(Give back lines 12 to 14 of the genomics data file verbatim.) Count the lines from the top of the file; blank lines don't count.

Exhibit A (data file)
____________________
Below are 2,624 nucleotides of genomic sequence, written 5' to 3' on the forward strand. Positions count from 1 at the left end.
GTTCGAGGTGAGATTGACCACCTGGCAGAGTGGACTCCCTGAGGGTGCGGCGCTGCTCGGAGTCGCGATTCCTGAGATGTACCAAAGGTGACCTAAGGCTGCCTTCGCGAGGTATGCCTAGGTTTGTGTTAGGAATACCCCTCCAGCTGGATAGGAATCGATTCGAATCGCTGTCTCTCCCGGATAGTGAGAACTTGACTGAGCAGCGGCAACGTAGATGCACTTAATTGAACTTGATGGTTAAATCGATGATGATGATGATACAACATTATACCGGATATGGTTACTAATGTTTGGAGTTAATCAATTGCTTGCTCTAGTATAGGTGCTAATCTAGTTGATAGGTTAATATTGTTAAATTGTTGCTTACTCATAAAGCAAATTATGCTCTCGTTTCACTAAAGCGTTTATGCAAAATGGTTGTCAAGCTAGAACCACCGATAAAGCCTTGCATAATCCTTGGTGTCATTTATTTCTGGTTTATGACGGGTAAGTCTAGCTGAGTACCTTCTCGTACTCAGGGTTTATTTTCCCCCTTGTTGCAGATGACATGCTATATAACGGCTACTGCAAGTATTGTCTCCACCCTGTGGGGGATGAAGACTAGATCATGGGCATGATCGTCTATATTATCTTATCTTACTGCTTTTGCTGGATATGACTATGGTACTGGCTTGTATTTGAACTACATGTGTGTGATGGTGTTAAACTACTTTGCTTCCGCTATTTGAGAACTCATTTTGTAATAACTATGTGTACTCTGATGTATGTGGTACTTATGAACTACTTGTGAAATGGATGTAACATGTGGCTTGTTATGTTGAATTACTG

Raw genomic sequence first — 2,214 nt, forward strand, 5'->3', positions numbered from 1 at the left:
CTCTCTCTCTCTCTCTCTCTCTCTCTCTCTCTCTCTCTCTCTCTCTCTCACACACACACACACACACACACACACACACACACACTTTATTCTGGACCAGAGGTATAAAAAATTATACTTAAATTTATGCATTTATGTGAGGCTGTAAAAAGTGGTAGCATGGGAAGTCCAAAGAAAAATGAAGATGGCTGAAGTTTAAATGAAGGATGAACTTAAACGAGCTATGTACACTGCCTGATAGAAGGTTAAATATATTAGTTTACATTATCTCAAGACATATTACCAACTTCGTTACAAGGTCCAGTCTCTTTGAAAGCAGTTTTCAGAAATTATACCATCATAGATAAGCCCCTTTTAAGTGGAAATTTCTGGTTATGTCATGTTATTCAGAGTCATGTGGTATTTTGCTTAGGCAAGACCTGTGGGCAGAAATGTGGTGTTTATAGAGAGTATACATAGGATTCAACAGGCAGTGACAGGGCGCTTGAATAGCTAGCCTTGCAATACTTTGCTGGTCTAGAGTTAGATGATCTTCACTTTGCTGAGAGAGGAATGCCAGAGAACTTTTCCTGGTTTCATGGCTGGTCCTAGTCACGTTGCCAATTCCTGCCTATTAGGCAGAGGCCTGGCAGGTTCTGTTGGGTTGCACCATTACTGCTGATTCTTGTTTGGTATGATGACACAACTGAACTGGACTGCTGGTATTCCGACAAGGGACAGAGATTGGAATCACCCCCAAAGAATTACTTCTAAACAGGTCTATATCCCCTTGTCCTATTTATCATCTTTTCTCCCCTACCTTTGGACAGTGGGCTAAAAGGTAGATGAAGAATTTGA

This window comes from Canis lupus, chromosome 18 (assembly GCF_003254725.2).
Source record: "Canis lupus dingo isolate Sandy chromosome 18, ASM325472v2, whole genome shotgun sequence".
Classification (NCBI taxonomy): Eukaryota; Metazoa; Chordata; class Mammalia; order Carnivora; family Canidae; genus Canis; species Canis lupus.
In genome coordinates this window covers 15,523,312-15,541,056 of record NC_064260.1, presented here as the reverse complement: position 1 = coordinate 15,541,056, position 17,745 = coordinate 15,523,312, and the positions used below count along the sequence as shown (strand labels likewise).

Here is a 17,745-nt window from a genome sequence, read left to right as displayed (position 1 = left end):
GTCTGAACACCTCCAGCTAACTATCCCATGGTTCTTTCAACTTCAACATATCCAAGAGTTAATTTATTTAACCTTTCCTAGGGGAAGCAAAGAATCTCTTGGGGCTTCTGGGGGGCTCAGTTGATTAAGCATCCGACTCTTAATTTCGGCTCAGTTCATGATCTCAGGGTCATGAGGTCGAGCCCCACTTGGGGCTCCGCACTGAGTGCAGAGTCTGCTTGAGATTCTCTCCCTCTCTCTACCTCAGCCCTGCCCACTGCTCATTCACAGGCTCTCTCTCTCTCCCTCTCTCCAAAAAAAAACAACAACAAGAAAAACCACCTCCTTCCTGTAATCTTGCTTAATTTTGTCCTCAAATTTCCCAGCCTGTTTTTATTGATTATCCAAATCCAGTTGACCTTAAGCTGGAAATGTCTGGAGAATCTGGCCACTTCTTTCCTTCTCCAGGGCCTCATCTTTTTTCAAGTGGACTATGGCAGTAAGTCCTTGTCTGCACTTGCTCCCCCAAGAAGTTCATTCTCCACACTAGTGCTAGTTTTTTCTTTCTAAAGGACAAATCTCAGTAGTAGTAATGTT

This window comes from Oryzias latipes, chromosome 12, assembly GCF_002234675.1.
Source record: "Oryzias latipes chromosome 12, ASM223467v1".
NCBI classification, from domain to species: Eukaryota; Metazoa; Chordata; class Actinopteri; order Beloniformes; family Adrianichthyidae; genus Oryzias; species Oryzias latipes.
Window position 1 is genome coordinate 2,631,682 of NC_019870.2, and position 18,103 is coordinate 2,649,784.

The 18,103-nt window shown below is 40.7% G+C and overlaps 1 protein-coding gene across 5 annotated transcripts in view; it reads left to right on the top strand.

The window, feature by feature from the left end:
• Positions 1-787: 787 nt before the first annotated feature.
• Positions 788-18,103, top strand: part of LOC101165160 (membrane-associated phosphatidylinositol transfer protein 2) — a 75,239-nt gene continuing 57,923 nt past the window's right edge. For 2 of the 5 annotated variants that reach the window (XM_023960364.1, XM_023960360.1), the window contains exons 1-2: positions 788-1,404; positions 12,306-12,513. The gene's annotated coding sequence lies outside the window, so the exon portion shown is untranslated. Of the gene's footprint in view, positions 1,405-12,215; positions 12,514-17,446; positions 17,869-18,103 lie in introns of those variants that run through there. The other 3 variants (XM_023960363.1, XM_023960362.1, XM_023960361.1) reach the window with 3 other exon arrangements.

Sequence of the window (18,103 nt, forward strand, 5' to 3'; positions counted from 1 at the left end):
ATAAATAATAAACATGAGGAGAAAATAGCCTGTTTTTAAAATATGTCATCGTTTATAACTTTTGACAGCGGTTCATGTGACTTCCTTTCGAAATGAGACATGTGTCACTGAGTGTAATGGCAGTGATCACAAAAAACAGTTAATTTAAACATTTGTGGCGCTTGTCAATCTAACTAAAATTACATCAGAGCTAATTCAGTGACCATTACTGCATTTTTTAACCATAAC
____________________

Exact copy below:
Source record: "Oryzias latipes chromosome 12, ASM223467v1".
NCBI classification, from domain to species: Eukaryota; Metazoa; Chordata; class Actinopteri; order Beloniformes; family Adrianichthyidae; genus Oryzias; species Oryzias latipes.
Window position 1 is genome coordinate 2,631,682 of NC_019870.2, and position 18,103 is coordinate 2,649,784.